“Gold in EUROPE – BEST REGIONAL NON-FICTION: Holodomor: Silenced Voices of the Starved Children by Lesa Melnyczuk and Phil Webster (Carina Hoang Communications),” reads the list of winners on the IPPY Awards’ website.
The Ukrainian Institute of America congratulated Lesa Melnyczuk on winning the award on its Facebook page.
“Congratulations to Ukrainian-Austrailian author Lesa Melnyczuk, PhD for being the 2018 The Independent Publisher Book Award (the “IPPYs”) gold medal recipient for her book "Holodomor: Silenced Voices of the Starved Children" in the European Region, Non-Fiction category,” the publication says.
As noted, the book presents a collection of forty stories told from first-hand experiences of the Ukrainian terror-famine of 1932-33 by survivors who later migrated to Western Australia.
In the foreword, Lesa Melnyczuk notes that the Holodomor pf 1932-33 in Ukraine can be fairly recognized as the genocide. "In fact, what I was investigating is the story of our little Ukrainian community in Perth (Western Australia). Why did not we know about it? Why did not we talk about it? Why did the world not talk about it? Why is not this episode of history studied by students along with the history of the Holocaust? What I learned was the devastating famine brought by Stalin to the Ukrainian people, to which, in my opinion, one can rightly use the word genocide," she says.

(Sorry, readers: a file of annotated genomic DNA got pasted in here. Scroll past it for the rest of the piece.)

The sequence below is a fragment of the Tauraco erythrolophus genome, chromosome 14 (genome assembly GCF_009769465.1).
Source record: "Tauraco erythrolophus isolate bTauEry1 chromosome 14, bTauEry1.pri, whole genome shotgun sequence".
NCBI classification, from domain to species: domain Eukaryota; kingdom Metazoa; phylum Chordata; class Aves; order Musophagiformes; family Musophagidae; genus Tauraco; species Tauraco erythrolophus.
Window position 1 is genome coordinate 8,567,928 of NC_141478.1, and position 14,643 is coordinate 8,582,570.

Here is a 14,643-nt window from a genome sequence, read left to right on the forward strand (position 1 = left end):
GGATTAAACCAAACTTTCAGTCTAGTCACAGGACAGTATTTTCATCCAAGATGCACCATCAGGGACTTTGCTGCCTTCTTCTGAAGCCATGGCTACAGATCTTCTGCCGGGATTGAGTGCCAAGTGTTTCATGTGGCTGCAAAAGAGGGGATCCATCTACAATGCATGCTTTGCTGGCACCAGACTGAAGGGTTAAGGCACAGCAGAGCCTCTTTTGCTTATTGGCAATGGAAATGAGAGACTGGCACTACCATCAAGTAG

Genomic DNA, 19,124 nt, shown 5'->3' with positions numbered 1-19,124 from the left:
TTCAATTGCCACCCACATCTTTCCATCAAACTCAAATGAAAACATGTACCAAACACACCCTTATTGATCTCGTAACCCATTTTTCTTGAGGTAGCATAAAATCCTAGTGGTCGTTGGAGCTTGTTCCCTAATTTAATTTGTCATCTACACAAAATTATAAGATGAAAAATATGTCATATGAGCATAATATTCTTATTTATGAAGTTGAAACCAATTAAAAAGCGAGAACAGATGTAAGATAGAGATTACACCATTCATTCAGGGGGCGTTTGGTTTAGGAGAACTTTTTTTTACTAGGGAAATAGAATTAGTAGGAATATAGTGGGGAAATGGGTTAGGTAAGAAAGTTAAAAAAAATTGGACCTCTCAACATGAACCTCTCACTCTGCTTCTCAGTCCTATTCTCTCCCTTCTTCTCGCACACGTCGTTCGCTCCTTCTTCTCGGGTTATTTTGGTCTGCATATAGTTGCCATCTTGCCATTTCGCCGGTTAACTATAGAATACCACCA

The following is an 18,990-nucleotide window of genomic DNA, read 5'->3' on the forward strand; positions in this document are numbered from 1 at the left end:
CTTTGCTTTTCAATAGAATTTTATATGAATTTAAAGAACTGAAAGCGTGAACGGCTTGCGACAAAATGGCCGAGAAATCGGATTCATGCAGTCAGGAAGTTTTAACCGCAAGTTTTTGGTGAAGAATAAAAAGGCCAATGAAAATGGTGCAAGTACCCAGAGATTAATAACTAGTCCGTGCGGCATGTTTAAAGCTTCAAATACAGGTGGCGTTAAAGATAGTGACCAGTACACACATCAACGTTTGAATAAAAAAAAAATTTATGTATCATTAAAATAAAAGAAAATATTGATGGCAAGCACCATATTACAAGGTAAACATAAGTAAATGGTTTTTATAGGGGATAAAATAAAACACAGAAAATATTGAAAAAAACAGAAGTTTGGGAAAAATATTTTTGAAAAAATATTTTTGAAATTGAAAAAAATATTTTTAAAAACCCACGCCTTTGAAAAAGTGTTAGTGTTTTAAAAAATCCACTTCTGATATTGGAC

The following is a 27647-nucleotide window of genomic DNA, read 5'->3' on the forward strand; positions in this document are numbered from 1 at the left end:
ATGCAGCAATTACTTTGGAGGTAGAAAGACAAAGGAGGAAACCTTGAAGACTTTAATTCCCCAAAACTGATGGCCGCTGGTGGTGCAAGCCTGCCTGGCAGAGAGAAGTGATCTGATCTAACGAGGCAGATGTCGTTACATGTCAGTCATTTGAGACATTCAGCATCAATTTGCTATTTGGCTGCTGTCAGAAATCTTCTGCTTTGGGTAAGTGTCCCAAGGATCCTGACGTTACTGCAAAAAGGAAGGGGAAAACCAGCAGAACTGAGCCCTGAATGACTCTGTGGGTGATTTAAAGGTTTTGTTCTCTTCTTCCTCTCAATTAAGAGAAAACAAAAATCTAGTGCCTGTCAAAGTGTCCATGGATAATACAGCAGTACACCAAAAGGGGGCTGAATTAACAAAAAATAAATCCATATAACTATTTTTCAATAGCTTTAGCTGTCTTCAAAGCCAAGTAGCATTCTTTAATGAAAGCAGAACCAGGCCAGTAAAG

The book was released in October 2018. The text of the book is complemented by reproductions of paintings dedicated to Holodomor for better visual perception of the events.
The presentations of the book were held in Perth, Sydney and Melbourne in January and March of this year.
The Independent Publisher Book Awards were conceived in 1996 as a broad-based, unaffiliated awards program open to all members of the independent publishing industry, and are open to independent authors and publishers worldwide who produce books intended for an English speaking audience
The Holodomor of 1932-1933 is the genocide of the Ukrainian people, carried out by the totalitarian communist regime of the USSR. The total number of Holodomor victims has not yet been calculated, but some historians claim it was about 3 to 7 million people.
In November 2006, the Parliament of Ukraine recognized the Holodomor of 1932-1933 as the genocide of the Ukrainian people.
Apart from Ukraine, 15 UN member states and the Vatican State recognize the Holodomor as the genocide of Ukrainians at the interstate level.
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